Edward James Olmos enjoys a lighthearted moment portraying Lt. Martin Castillo on Miami Vice / NBC
Does anyone here long for the good old days when no one really knew anything about anyone else? Unless you were J. Edgar Hoover or lived in an area with a party-line phone system, by default everyone sort-of minded their own business.
Like television, social media is a 50/50 proposition when it comes to positives vs. negatives. For every illuminating news article, undiscovered musician or brilliant movie that’s discovered via social media, there’s a divisive political post, unfounded accusation or a Kardashian waiting around the corner.
I’ve heard stories of a time when people living in small communities had to share phone lines. This meant your neighbor could pick up the phone and listen to your conversation. One woman in the Bucklesberry community – we’ll call her “Violet” – was notorious for either tying up the lines for an hour or picking up the phone to eavesdrop on her neighbor’s calls.
If I’d been alive during this time and heard the phone click when Violet picked up, hopefully, I’d have been quick enough to improvise something along these lines:
“Did you hear what happened to Violet? She got all lit up on giggle water and accidentally made a batch of biscuits out of Ajax! I sure hate it for her family, because you know she’s too tight to throw them out.”
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I believe a great role model for today’s youth would be the fictional Lt. Martin Castillo, played by Edward James Olmos on the iconic 1980s television drama “Miami Vice”. Over the course of five seasons, we found out very little about Lt. Castillo. His desk wasn’t cluttered with pictures, piles of paper and empty coffee cups, only a phone and the occasional bottle of aspirin. He showed no visible signs of a social life, and he only had one facial expression.
If Lt. Castillo had a Facebook account, his About Me section would have been simply “No.”
What we as a species need to work on are the all-too-personal posts that transmit information to the masses that should be reserved for clergy, trained psychological professionals or the poor soul stuck next to you on a Greyhound bus headed to Daytona for the World Toe Wrestling Championship.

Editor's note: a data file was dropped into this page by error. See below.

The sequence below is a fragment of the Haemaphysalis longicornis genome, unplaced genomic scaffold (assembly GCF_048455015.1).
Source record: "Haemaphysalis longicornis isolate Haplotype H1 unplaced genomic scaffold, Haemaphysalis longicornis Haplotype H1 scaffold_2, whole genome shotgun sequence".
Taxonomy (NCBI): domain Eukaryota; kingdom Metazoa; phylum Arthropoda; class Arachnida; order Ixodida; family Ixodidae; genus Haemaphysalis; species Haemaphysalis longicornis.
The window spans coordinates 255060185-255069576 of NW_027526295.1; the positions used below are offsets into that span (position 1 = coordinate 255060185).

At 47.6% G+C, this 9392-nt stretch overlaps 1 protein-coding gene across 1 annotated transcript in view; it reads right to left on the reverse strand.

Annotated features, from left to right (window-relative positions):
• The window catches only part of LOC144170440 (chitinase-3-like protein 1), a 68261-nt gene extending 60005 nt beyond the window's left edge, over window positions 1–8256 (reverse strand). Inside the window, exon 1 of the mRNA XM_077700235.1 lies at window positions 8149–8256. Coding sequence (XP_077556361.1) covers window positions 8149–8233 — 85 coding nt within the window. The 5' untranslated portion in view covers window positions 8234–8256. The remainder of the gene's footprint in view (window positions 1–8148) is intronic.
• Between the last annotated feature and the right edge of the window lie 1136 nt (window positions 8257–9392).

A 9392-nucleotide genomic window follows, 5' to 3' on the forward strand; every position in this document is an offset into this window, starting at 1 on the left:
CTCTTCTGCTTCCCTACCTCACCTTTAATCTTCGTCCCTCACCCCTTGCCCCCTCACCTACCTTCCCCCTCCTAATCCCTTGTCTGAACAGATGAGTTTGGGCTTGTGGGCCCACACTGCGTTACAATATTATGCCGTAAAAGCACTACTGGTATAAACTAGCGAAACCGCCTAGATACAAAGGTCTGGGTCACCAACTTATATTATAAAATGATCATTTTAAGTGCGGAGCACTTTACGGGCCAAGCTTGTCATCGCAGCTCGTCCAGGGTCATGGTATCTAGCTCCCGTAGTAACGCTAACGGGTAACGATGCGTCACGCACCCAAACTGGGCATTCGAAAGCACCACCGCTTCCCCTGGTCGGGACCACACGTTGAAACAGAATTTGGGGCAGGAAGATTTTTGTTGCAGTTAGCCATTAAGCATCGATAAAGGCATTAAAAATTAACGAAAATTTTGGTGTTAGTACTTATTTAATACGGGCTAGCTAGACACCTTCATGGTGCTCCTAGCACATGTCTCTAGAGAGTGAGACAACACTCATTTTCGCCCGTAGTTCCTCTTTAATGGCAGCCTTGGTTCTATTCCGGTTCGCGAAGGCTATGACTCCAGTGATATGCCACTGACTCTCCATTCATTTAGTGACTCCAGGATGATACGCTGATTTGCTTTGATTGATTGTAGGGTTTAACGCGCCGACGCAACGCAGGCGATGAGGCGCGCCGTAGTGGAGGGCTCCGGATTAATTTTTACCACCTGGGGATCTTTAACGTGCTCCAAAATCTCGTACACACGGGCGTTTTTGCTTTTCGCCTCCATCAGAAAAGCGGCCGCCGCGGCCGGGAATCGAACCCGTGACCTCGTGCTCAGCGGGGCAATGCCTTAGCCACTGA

Chris Blizzard of Blizzard Building Supply in Kinston talks about a new product that makes removing mold or mildew from any outdoor surface a snap.
To help out, I’ve compiled a list of common social media posts and whether or not they acceptable:
Photo of your child’s graduation from kindergarten – Acceptable
Photo of your child’s project from earwax sculpting camp – Not acceptable
- Re-posting something you’ve read from beginning to end because you think some may find it interesting/helpful – Acceptable
- Re-posting something based solely on the headline without reading the content – Not acceptable (unless it’s this column)
- Photo of a record-setting 29lb bass you caught while on vacation – Acceptable
- Photo of a rash of indeterminate origin you caught while on vacation – Not acceptable
- Good-natured ribbing of a friend when your favorite sports team defeats your friend’s favorite sports team – Acceptable
- Rampaging diatribe (written in all-caps) berating your friend’s team as if your chosen group of millionaire’s who are good at throwing a ball around just stormed Normandy – Not acceptable
- Photo of progress made from a recent medical setback that may inspire others – Acceptable
- Graphic photo of a medical condition that would scare a Civil War field surgeon up a tree – Not acceptable
The trick is to drown out all the noise, as nowadays it’s impossible to post a photo of a glass of lemonade without sparking a political debate. Just a few days ago a fellow musician’s patriotism was called into question because he was photographed playing a guitar made in Britain. I wonder what the odds are that the person who made the accusation did so via a phone or computer manufactured outside the United States?
In a world where one is subjected to dunderpates, ninnies, clods, dolts, dullards and nincompoops all day, there is nothing like blocking a few dozen people on social media to take the edge off.
Someday, some kid genius will develop an app that will block all political posts on social media. Until that day comes, just poke a hole in a sheet of notebook paper and carefully eyeball the internet as if it were an eclipse – beautiful but dangerous.
Jon Dawson’s books can be purchased at www.JonDawson.com
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